|Inventor: Chris Cannings, 1990|
|Variant of Bulgarian Solitaire|
Montreal Solitaire was invented in 1990 by the British mathematicians Chris Cannings of the Department of Probability and Statistics, University of Sheffield , and John Haigh, Mathematics Division, University of Sussex, Brighton. The game is closely related to Stones in Cups and Bulgarian Solitaire.
Montreal Solitaire is played by just one person.
In the game, a group of N stones is divided into several piles that are placed in a definite order.
Initial position discussed by Cannings and Haigh
Each move one stone is collected from every pile, starting from the left end of the board.
When the player comes across an empty space, he deposit all stones, collected but not yet deposited, in that place. The he continues in the same manner until a stone has been collected from every pile and the last stones were dropped in a new space.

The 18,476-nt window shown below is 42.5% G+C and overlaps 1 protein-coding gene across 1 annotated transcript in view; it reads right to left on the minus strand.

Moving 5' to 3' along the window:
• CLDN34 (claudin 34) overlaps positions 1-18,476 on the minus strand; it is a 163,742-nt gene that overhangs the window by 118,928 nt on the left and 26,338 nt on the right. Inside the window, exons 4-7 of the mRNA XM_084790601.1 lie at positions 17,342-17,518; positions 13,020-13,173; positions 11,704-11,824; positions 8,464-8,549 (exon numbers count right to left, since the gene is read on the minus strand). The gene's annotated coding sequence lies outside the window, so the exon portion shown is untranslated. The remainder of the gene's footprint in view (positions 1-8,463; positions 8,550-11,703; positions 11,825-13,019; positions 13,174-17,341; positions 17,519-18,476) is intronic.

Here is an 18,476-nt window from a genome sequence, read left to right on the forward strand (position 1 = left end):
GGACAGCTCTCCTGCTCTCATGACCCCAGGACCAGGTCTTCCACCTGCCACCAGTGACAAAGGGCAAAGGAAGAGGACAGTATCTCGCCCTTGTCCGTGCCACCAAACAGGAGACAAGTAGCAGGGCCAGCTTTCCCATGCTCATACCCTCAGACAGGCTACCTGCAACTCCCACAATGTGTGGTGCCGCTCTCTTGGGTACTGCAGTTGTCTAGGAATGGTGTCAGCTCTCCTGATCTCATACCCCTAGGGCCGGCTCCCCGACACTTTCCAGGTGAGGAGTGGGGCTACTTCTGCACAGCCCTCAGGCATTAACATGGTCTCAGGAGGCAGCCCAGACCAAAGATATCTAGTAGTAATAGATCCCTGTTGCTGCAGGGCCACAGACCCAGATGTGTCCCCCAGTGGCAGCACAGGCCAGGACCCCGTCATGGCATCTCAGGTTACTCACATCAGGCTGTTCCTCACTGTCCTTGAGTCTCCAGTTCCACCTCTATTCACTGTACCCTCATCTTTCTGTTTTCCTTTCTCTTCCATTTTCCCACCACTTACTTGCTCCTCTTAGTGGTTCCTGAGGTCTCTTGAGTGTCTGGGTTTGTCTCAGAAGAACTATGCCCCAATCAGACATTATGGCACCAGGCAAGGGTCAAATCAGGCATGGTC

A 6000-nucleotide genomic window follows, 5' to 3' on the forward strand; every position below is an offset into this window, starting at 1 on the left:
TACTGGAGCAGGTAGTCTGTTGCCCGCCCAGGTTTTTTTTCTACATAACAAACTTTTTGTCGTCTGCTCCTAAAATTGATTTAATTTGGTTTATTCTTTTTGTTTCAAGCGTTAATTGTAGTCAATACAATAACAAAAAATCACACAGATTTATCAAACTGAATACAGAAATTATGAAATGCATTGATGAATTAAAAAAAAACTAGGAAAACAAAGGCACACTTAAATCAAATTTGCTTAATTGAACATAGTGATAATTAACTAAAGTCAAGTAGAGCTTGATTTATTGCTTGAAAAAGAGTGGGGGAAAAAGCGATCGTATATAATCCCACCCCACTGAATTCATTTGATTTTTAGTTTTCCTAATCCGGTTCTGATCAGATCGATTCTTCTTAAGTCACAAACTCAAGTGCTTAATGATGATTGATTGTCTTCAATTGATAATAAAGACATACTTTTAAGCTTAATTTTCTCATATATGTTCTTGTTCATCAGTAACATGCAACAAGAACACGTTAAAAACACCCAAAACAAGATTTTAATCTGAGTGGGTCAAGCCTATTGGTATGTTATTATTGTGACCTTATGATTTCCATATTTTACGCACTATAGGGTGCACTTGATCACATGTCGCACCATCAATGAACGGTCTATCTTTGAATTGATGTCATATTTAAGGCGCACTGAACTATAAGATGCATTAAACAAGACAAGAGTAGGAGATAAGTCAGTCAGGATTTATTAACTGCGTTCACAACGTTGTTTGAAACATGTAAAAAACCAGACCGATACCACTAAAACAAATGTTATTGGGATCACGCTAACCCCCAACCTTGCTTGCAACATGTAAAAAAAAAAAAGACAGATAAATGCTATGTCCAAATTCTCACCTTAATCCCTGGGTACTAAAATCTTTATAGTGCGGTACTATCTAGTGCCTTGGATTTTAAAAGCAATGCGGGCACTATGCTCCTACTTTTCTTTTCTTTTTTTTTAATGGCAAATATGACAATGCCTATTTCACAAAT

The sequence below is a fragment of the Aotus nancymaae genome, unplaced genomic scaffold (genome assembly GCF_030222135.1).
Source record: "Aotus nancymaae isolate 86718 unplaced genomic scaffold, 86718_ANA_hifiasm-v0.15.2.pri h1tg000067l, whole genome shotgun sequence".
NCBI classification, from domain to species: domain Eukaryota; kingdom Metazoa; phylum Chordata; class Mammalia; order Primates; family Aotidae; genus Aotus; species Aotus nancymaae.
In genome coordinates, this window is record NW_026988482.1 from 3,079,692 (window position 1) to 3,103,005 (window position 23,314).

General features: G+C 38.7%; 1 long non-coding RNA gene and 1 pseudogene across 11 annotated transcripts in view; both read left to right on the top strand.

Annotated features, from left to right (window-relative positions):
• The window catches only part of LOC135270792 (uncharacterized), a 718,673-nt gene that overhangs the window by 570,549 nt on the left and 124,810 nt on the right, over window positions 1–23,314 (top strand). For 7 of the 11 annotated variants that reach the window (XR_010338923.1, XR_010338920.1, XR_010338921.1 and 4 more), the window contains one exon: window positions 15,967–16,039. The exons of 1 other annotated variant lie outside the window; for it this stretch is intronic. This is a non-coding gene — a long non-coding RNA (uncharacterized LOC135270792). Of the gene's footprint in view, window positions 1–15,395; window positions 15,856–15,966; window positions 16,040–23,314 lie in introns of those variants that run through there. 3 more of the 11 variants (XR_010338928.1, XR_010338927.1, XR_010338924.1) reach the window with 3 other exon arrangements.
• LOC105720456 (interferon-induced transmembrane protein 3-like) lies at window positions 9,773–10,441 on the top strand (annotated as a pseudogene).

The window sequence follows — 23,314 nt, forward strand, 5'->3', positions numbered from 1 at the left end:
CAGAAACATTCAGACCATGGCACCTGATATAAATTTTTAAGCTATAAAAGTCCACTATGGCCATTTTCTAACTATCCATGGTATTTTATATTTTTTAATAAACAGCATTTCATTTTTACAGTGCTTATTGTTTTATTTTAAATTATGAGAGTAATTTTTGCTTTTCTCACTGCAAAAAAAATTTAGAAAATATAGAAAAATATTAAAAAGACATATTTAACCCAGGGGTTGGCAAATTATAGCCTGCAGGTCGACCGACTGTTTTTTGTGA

The game ends when the initial position is repeated.
The following example was given by C. Cannings, ignoring leading and trailing zeros.
Start Position: (3,2,2)
First six moves: ((2,1,1,3), (1,0,0,2,4), (1,0,1,3,2), (1,0,2,1,3), (1,1,0,2,3), and (2,1,2,2).
- Cannings, C. & Haigh, J.
- Montreal Solitaire. In: Journal of Combinatorial Theory Series A 1992; 60 (1): 50-66.